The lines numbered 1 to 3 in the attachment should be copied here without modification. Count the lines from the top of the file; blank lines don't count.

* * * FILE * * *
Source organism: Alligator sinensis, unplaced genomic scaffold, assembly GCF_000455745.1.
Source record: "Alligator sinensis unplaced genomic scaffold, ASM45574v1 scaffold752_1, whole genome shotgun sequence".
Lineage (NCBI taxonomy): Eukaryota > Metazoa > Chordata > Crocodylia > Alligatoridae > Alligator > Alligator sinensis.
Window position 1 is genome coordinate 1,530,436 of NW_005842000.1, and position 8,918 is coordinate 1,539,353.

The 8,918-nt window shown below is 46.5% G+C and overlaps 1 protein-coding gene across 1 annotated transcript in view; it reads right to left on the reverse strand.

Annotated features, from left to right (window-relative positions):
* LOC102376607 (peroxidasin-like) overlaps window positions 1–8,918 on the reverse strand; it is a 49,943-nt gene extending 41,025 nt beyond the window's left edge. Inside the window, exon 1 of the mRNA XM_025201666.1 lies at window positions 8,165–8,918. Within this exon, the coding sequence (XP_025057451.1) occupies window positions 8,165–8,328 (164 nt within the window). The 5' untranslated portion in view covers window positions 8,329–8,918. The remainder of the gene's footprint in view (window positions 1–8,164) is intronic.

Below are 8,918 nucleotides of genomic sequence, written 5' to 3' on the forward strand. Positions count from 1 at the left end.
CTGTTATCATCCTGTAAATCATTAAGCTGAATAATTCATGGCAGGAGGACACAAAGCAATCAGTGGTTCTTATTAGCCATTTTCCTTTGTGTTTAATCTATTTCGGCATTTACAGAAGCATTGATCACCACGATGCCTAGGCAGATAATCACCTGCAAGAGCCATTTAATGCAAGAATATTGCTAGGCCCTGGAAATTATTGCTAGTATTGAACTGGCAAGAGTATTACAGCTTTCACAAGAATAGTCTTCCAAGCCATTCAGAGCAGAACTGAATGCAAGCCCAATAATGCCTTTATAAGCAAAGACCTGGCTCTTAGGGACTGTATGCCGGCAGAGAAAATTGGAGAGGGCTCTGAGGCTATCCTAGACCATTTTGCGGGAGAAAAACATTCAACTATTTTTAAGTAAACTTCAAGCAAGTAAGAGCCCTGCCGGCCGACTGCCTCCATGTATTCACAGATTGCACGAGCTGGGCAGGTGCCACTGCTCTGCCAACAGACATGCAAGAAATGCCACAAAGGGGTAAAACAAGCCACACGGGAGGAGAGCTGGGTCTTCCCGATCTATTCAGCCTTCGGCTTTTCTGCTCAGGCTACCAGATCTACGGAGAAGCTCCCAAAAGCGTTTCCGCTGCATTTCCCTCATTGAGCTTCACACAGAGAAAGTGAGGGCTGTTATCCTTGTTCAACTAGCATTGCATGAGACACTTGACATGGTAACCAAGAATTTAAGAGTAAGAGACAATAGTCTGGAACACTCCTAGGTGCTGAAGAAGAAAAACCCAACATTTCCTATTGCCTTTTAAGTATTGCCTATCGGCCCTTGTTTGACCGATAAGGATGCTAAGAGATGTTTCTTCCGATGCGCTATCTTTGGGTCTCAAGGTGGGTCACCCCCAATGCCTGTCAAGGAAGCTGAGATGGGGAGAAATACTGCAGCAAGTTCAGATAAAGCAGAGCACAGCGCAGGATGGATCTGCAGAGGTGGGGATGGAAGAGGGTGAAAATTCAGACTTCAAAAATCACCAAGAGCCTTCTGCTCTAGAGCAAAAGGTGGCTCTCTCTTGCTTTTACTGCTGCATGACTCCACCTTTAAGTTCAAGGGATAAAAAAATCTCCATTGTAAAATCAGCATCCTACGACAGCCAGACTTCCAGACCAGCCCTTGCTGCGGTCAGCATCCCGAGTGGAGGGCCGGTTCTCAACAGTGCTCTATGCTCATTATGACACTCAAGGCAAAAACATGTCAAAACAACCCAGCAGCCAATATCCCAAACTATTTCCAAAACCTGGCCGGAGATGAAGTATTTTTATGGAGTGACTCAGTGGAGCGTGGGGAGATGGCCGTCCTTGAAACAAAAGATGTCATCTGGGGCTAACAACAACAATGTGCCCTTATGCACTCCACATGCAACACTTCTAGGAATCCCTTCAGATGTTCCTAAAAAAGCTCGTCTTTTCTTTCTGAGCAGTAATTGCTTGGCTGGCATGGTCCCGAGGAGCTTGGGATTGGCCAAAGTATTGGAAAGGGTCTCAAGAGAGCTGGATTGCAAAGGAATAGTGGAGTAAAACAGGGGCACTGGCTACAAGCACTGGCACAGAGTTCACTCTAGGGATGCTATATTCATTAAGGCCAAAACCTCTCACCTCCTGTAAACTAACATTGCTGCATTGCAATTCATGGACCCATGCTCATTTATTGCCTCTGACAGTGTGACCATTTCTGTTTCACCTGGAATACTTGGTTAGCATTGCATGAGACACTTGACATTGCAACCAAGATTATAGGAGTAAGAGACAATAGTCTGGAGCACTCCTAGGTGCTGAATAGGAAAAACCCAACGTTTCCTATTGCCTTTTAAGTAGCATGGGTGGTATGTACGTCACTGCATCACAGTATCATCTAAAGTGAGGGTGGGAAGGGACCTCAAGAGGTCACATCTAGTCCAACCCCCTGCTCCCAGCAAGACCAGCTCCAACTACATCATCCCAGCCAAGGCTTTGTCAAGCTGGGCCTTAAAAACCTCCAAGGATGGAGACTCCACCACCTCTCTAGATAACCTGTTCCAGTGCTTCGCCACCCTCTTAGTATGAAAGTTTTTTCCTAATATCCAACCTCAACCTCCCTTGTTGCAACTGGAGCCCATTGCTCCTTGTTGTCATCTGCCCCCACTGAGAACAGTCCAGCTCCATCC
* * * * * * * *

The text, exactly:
Source organism: Alligator sinensis, unplaced genomic scaffold, assembly GCF_000455745.1.
Source record: "Alligator sinensis unplaced genomic scaffold, ASM45574v1 scaffold752_1, whole genome shotgun sequence".
Lineage (NCBI taxonomy): Eukaryota > Metazoa > Chordata > Crocodylia > Alligatoridae > Alligator > Alligator sinensis.